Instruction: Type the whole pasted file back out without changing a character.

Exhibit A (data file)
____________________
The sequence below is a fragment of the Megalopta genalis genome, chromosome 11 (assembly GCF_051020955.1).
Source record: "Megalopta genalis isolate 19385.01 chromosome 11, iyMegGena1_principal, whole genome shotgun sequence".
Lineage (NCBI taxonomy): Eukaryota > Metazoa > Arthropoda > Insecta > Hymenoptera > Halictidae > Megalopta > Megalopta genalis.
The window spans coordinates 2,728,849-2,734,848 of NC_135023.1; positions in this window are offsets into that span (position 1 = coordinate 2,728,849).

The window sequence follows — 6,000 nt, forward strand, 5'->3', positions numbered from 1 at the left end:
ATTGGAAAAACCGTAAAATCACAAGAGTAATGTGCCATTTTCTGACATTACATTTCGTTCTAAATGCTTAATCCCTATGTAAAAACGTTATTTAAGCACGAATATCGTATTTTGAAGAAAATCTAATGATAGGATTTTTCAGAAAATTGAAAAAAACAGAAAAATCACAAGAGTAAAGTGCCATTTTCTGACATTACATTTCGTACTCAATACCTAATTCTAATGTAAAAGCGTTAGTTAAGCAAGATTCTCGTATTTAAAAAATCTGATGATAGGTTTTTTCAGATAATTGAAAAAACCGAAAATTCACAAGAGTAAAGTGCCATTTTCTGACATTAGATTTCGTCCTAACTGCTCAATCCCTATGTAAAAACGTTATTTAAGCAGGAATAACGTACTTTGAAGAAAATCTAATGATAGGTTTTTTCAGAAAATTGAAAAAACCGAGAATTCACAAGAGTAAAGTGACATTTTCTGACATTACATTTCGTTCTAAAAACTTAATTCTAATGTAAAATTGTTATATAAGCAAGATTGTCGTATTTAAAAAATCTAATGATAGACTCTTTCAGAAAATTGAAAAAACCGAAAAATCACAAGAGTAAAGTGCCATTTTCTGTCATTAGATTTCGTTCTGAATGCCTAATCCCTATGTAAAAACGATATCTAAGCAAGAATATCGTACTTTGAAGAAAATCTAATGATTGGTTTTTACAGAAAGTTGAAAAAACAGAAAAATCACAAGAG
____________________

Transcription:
The sequence below is a fragment of the Megalopta genalis genome, chromosome 11 (assembly GCF_051020955.1).
Source record: "Megalopta genalis isolate 19385.01 chromosome 11, iyMegGena1_principal, whole genome shotgun sequence".
Lineage (NCBI taxonomy): Eukaryota > Metazoa > Arthropoda > Insecta > Hymenoptera > Halictidae > Megalopta > Megalopta genalis.
The window spans coordinates 2,728,849-2,734,848 of NC_135023.1; positions in this window are offsets into that span (position 1 = coordinate 2,728,849).

The window sequence follows — 6,000 nt, forward strand, 5'->3', positions numbered from 1 at the left end:
ATTGGAAAAACCGTAAAATCACAAGAGTAATGTGCCATTTTCTGACATTACATTTCGTTCTAAATGCTTAATCCCTATGTAAAAACGTTATTTAAGCACGAATATCGTATTTTGAAGAAAATCTAATGATAGGATTTTTCAGAAAATTGAAAAAAACAGAAAAATCACAAGAGTAAAGTGCCATTTTCTGACATTACATTTCGTACTCAATACCTAATTCTAATGTAAAAGCGTTAGTTAAGCAAGATTCTCGTATTTAAAAAATCTGATGATAGGTTTTTTCAGATAATTGAAAAAACCGAAAATTCACAAGAGTAAAGTGCCATTTTCTGACATTAGATTTCGTCCTAACTGCTCAATCCCTATGTAAAAACGTTATTTAAGCAGGAATAACGTACTTTGAAGAAAATCTAATGATAGGTTTTTTCAGAAAATTGAAAAAACCGAGAATTCACAAGAGTAAAGTGACATTTTCTGACATTACATTTCGTTCTAAAAACTTAATTCTAATGTAAAATTGTTATATAAGCAAGATTGTCGTATTTAAAAAATCTAATGATAGACTCTTTCAGAAAATTGAAAAAACCGAAAAATCACAAGAGTAAAGTGCCATTTTCTGTCATTAGATTTCGTTCTGAATGCCTAATCCCTATGTAAAAACGATATCTAAGCAAGAATATCGTACTTTGAAGAAAATCTAATGATTGGTTTTTACAGAAAGTTGAAAAAACAGAAAAATCACAAGAG